I want to add an element to the end of a state array, is this the correct way to do it?

this.setState({ arrayvar:this.state.arrayvar });

I'm concerned that modifying the array in-place with push might cause trouble - is it safe?

The alternative of making a copy of the array, and setStateing that seems wasteful.


16 Answers 16


The React docs says:

Treat this.state as if it were immutable.

Your push will mutate the state directly and that could potentially lead to error prone code, even if you are "resetting" the state again afterwards. F.ex, it could lead to that some lifecycle methods like componentDidUpdate won’t trigger.

The recommended approach in later React versions is to use an updater function when modifying states to prevent race conditions:

this.setState(prevState => ({
  arrayvar: [...prevState.arrayvar, newelement]

The memory "waste" is not an issue compared to the errors you might face using non-standard state modifications.

Alternative syntax for earlier React versions

You can use concat to get a clean syntax since it returns a new array:

  arrayvar: this.state.arrayvar.concat([newelement])

In ES6 you can use the Spread Operator:

  arrayvar: [...this.state.arrayvar, newelement]
  • 8
    Can you provide an example of when a race condition would occur? – soundly_typed Feb 11 '15 at 2:12
  • 3
    @Qiming push returns the new array length so that won’t work. Also, setState is async and React can queue several state changes into a single render pass. – David Hellsing Jul 1 '15 at 9:34
  • 2
    @mindeavor say you have an animationFrame that looks for parameters in this.state, and another method that changes some other parameters on state change. There could be some frames where the state has changed but not reflected in the method that listens for the change, because setState is async. – David Hellsing Dec 21 '16 at 13:06
  • 1
    @ChristopherCamps This answer does not encourage calling setState twice, it shows two similar examples of setting state array without mutating it directly. – David Hellsing Feb 8 '17 at 12:34
  • 3
    An easy way to treat a state array as immutable these days is: let list = Array.from(this.state.list); list.push('woo'); this.setState({list}); Modify to your style preferences of course. – basicdays Mar 3 '17 at 16:57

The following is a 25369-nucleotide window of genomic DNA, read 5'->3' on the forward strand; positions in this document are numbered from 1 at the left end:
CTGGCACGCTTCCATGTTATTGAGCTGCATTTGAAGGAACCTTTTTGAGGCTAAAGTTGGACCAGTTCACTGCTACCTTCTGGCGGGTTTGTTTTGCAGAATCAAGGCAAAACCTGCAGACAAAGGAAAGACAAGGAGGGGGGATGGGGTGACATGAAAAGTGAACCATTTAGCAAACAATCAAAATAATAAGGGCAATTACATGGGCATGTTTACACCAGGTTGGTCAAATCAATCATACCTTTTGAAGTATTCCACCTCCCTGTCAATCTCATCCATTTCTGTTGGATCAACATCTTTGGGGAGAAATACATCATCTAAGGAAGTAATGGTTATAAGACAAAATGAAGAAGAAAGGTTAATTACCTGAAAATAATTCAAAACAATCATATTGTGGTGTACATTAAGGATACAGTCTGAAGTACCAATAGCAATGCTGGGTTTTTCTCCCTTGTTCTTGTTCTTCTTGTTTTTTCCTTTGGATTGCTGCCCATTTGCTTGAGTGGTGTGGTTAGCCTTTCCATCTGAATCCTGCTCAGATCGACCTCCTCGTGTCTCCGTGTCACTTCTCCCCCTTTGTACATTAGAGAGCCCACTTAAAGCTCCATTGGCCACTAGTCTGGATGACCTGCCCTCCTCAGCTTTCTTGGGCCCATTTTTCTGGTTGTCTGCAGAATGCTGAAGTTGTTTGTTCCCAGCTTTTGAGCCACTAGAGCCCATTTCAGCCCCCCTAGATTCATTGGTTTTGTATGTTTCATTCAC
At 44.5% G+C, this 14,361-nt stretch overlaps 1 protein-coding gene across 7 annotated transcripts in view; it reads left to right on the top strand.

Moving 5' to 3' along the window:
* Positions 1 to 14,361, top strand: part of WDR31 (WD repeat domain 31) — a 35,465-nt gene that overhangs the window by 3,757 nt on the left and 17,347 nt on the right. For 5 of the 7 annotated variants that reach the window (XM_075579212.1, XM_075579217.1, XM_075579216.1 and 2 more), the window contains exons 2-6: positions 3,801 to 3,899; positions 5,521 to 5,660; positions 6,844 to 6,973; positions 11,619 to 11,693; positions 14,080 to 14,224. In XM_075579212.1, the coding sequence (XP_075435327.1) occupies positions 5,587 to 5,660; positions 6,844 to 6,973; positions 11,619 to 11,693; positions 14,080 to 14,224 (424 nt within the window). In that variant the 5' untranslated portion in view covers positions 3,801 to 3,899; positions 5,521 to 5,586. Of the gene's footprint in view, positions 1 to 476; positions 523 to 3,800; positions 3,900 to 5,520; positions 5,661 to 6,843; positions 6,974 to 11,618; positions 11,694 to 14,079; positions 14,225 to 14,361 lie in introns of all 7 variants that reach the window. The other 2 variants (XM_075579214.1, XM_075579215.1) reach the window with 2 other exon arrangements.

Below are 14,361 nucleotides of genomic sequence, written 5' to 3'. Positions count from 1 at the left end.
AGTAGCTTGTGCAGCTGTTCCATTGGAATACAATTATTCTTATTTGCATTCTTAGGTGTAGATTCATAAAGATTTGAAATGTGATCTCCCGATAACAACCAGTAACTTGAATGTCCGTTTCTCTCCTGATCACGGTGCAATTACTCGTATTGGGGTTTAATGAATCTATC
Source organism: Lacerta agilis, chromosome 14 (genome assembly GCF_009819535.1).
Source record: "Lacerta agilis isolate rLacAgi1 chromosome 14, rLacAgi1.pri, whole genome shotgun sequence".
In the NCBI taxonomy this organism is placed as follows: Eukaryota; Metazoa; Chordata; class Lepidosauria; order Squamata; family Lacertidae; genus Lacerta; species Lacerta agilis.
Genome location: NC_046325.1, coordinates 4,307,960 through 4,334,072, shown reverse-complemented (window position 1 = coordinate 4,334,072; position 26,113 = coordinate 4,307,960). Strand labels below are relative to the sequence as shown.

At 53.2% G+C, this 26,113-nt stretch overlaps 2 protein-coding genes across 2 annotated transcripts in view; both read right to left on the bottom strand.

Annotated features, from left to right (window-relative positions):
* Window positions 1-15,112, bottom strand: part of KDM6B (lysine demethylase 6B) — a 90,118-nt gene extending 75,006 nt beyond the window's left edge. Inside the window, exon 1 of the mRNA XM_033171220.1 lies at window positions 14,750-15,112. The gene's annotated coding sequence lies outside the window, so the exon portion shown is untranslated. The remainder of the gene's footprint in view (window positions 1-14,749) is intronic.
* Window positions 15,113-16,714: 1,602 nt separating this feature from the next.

Easiest, if you are using ES6.

initialArray = [1, 2, 3];

newArray = [ ...initialArray, 4 ]; // --> [1,2,3,4]

New array will be [1,2,3,4]

to update your state in React

  arrayvar:[...this.state.arrayvar, newelement]

Learn more about array destructuring

  • @Muzietto can you elaborate? – StateLess May 16 '17 at 6:36
  • 4
    The crux of this question is changing React state, not modifying arrays. You saw my point by yourself and edited your answer. This makes your answer relevant. Well done. – Marco Faustinelli May 16 '17 at 13:10
  • 2
    Your questions doesn't concern the OP question directly – StateLess Jul 10 '17 at 12:14
  • 1
    @ChanceSmith: it is needed in StateLess answer too. Do not depend in state update on the state itself. Official doc: reactjs.org/docs/… – arcol Dec 26 '18 at 11:25
  • 1
    @RayCoder log and check the value of arrayvar, looks like it is not array. – StateLess Sep 11 '19 at 9:04

The simplest way with ES6:

this.setState(prevState => ({
    array: [...prevState.array, newElement]
  • Sorry, in my case i want to push an array into array. tableData = [['test','test']] After pushed my new array tableData = [['test','test'],['new','new']]. how to push this @David and @Ridd – Johncy Sep 21 '18 at 12:08
  • @Johncy If you would like to get [['test','test'],['new','new']] try: this.setState({ tableData: [...this.state.tableData, ['new', 'new']] – Ridd Sep 23 '18 at 17:52
  • this.setState({ tableData: [...this.state.tableData ,[item.student_name,item.homework_status_name,item.comments===null?'-':item.comments] ] }); It inserts the new array two times this.state.tableData.push([item.student_name,item.homework_status_name,item.comments===null?'-':item.comments]); It achieves the desired thing i want. but its not the correct way i think. – Johncy Sep 24 '18 at 6:28